Before 2006, certification programs and standards varied, especially in response to regional differences, although there were general underlying concepts. Recently the Global Organic Textile Standards have been set by International Working Group on Global Organic Textile Standard and each certifying organizations use the same standards for the control and inspection of organic textile production. Global Organic Textile Standard (GOTS)
The aim of the standard is to define requirements to ensure organic status of textiles, from harvesting of the raw materials, through environmentally and socially responsible manufacturing up to labelling in order to provide a credible assurance to the end consumer.
Scope and structure : This standard for organic textiles covers the production, processing, manufacturing, packaging, labelling, exportation, importation and distribution of all natural fibres. The final products may include, but are not limited to fibre products, yarns, fabrics and clothes.The standards focus on compulsory criteria only.
Cotton is thought to be a very natural fabric however conventional cotton-growing is one of the most chemically intensive farming operations in the world. Since cotton is the one of the most widely traded commodity (nearly half of all textile products produced), conventional cotton-growing leads to massive environmental and health problems.
Environmental research has shown that the extensive and intensive use of synthetic fertilizers, soil additives, defoliants and other substances used to produce conventional cotton wreaks serious havoc on soil, water, and air. These chemicals drift into neighboring communities, posing long-term health threats to people and animals. They also indirectly enter the human food chain through cottonseed in livestock feed, contaminating meat and dairy products. (Cottonseed oil is also used in many processed food products).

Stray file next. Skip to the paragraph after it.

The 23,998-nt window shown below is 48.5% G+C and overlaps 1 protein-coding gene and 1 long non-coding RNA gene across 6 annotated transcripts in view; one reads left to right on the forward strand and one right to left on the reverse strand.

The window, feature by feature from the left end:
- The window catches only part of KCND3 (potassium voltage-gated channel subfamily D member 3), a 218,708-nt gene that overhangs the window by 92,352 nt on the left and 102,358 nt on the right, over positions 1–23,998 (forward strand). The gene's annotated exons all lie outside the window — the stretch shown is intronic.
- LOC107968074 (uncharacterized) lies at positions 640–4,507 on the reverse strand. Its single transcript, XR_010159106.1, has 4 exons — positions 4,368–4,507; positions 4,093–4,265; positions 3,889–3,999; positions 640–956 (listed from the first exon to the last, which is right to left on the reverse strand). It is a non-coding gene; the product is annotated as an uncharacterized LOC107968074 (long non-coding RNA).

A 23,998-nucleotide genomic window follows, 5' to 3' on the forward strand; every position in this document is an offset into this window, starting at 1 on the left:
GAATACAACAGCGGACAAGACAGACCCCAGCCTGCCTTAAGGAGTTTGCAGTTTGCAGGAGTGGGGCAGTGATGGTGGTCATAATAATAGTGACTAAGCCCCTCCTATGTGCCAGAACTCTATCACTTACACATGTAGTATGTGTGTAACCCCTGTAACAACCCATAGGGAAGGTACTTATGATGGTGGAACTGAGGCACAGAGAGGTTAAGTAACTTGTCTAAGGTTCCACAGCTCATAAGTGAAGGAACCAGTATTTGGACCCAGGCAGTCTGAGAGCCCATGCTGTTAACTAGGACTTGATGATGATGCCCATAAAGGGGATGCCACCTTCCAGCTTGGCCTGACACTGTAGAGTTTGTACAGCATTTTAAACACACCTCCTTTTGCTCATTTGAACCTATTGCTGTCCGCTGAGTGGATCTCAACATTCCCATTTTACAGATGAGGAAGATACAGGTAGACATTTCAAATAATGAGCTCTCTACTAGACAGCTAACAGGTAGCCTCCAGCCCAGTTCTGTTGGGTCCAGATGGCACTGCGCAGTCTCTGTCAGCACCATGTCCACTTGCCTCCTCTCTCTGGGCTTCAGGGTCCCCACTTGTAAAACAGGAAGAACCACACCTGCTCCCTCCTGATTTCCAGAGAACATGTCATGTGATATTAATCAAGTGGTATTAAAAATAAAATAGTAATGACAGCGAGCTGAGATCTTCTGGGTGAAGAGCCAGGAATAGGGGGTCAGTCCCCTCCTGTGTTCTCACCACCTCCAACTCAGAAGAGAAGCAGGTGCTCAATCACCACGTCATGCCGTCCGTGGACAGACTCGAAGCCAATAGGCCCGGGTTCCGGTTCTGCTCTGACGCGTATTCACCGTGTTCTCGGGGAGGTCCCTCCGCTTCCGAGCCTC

The problems with clothing production do not stop in the field. During the conversion of conventional cotton into clothing, numerous toxic chemicals are added at each stage - silicone waxes, harsh petroleum scours, softeners, brighteners, heavy metals, flame and soil retardants, ammonia and formaldehyde.
* Here are some reasons why organic cotton production is important to the long-term health of the planet :
* Cotton uses approximately 25% of the world's insecticides and more than 10% of the pesticides (including herbicides, insecticides, and defoliants.). (Allan Woodburn)
* It takes roughly one-third of a pound of chemicals (pesticides and fertilizers) to grow enough cotton for just one Tshirt.
* The Environmental Protection Agency considers seven of the top 15 pesticides used on cotton in 2000 in the United States as "possible," "likely," "probable," or "known" human carcinogens (acephate, dichloropropene, diuron, fluometuron, pendimethalin, tribufos, and trifluralin). (EPA)